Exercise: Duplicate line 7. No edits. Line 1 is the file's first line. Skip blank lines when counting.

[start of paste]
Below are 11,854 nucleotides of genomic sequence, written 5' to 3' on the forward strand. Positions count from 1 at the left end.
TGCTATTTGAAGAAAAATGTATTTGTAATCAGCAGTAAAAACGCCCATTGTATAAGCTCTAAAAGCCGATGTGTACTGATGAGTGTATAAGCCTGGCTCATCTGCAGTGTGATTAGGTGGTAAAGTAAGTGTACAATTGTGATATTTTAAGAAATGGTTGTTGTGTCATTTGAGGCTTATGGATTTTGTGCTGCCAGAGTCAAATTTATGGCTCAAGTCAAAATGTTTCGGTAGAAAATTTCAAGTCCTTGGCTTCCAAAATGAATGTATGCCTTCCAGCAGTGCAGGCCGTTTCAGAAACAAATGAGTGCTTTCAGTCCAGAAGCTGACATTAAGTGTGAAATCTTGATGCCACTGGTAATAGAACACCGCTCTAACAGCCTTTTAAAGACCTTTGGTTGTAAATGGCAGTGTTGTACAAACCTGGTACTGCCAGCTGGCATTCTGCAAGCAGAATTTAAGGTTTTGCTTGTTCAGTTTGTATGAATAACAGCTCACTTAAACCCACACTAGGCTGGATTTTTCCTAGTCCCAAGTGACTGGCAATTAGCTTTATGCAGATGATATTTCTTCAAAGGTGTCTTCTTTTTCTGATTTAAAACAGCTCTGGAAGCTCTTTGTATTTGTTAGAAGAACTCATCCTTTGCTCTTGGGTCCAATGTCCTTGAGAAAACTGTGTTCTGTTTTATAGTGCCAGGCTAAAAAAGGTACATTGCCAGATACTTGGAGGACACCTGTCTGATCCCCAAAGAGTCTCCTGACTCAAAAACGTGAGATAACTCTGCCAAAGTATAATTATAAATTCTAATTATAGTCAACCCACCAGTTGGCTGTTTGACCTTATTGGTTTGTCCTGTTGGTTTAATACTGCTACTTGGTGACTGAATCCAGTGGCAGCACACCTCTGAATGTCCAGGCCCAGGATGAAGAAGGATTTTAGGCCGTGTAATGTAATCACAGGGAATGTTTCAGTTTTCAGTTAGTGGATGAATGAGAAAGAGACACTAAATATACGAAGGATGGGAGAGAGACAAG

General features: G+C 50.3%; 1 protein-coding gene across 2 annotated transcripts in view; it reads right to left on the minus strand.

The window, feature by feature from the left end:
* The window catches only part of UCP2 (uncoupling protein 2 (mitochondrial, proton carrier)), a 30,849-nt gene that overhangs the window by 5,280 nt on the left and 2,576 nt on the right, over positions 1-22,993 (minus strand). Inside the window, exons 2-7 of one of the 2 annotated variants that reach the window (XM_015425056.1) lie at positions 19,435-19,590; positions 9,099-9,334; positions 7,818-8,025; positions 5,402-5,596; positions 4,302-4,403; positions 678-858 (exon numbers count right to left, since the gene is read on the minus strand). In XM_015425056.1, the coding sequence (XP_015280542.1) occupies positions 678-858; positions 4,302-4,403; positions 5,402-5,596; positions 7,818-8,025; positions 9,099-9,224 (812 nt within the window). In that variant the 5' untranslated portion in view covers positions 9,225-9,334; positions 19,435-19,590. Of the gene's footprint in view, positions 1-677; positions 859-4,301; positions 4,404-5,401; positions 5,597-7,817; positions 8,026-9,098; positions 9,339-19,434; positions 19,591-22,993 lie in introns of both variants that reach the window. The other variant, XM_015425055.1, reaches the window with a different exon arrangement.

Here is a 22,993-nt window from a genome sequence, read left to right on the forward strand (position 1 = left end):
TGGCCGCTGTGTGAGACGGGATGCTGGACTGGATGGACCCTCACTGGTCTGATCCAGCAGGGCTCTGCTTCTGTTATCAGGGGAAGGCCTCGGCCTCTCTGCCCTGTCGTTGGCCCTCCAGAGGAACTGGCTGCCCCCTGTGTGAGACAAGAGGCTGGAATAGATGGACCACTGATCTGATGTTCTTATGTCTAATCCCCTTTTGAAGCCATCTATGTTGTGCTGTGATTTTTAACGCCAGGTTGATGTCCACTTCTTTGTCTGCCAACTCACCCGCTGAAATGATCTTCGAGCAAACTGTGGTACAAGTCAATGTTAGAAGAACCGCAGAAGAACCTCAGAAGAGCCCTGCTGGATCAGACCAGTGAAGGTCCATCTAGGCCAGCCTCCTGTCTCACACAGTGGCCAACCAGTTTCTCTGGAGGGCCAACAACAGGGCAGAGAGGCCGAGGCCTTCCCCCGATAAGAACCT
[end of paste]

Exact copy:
TGGCCGCTGTGTGAGACGGGATGCTGGACTGGATGGACCCTCACTGGTCTGATCCAGCAGGGCTCTGCTTCTGTTATCAGGGGAAGGCCTCGGCCTCTCTGCCCTGTCGTTGGCCCTCCAGAGGAACTGGCTGCCCCCTGTGTGAGACAAGAGGCTGGAATAGATGGACCACTGATCTGATGTTCTTATGTCTAATCCCCTTTTGAAGCCATCTATGTTGTGCTGTGATTTTTAACGCCAGGTTGATGTCCACTTCTTTGTCTGCCAACTCACCCGCTGAAATGATCTTCGAGCAAACTGTGGTACAAGTCAATGTTAGAAGAACCGCAGAAGAACCTCAGAAGAGCCCTGCTGGATCAGACCAGTGAAGGTCCATCTAGGCCAGCCTCCTGTCTCACACAGTGGCCAACCAGTTTCTCTGGAGGGCCAACAACAGGGCAGAGAGGCCGAGGCCTTCCCCCGATAAGAACCT